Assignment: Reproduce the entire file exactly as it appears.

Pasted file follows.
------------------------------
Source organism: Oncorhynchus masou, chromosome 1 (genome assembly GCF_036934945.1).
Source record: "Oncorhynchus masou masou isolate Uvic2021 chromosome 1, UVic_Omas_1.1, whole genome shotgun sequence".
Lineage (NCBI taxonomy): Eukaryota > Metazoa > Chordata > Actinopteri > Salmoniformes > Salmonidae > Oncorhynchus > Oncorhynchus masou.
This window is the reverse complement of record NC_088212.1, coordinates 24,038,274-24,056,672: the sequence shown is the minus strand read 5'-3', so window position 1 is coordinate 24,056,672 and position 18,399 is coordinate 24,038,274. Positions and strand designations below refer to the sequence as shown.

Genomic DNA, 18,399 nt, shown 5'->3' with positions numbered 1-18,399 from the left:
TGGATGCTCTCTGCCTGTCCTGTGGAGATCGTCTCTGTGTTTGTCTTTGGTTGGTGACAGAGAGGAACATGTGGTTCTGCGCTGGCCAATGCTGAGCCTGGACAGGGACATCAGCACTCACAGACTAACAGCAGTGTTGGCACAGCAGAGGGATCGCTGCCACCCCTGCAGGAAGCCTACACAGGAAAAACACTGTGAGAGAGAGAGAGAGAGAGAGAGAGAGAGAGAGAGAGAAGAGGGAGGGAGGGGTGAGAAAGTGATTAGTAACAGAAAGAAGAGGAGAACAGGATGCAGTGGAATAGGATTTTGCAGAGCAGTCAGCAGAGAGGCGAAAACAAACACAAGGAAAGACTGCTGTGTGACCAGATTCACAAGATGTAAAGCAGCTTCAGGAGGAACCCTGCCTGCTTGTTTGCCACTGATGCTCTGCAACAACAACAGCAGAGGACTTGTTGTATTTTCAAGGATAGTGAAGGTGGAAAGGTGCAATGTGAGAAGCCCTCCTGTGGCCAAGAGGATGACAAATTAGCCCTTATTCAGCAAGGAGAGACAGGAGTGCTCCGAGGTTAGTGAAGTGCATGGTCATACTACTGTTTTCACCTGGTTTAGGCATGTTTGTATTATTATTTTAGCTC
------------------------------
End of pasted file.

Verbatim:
Source organism: Oncorhynchus masou, chromosome 1 (genome assembly GCF_036934945.1).
Source record: "Oncorhynchus masou masou isolate Uvic2021 chromosome 1, UVic_Omas_1.1, whole genome shotgun sequence".
Lineage (NCBI taxonomy): Eukaryota > Metazoa > Chordata > Actinopteri > Salmoniformes > Salmonidae > Oncorhynchus > Oncorhynchus masou.
This window is the reverse complement of record NC_088212.1, coordinates 24,038,274-24,056,672: the sequence shown is the minus strand read 5'-3', so window position 1 is coordinate 24,056,672 and position 18,399 is coordinate 24,038,274. Positions and strand designations below refer to the sequence as shown.

Genomic DNA, 18,399 nt, shown 5'->3' with positions numbered 1-18,399 from the left:
TGGATGCTCTCTGCCTGTCCTGTGGAGATCGTCTCTGTGTTTGTCTTTGGTTGGTGACAGAGAGGAACATGTGGTTCTGCGCTGGCCAATGCTGAGCCTGGACAGGGACATCAGCACTCACAGACTAACAGCAGTGTTGGCACAGCAGAGGGATCGCTGCCACCCCTGCAGGAAGCCTACACAGGAAAAACACTGTGAGAGAGAGAGAGAGAGAGAGAGAGAGAGAGAGAGAGAAGAGGGAGGGAGGGGTGAGAAAGTGATTAGTAACAGAAAGAAGAGGAGAACAGGATGCAGTGGAATAGGATTTTGCAGAGCAGTCAGCAGAGAGGCGAAAACAAACACAAGGAAAGACTGCTGTGTGACCAGATTCACAAGATGTAAAGCAGCTTCAGGAGGAACCCTGCCTGCTTGTTTGCCACTGATGCTCTGCAACAACAACAGCAGAGGACTTGTTGTATTTTCAAGGATAGTGAAGGTGGAAAGGTGCAATGTGAGAAGCCCTCCTGTGGCCAAGAGGATGACAAATTAGCCCTTATTCAGCAAGGAGAGACAGGAGTGCTCCGAGGTTAGTGAAGTGCATGGTCATACTACTGTTTTCACCTGGTTTAGGCATGTTTGTATTATTATTTTAGCTC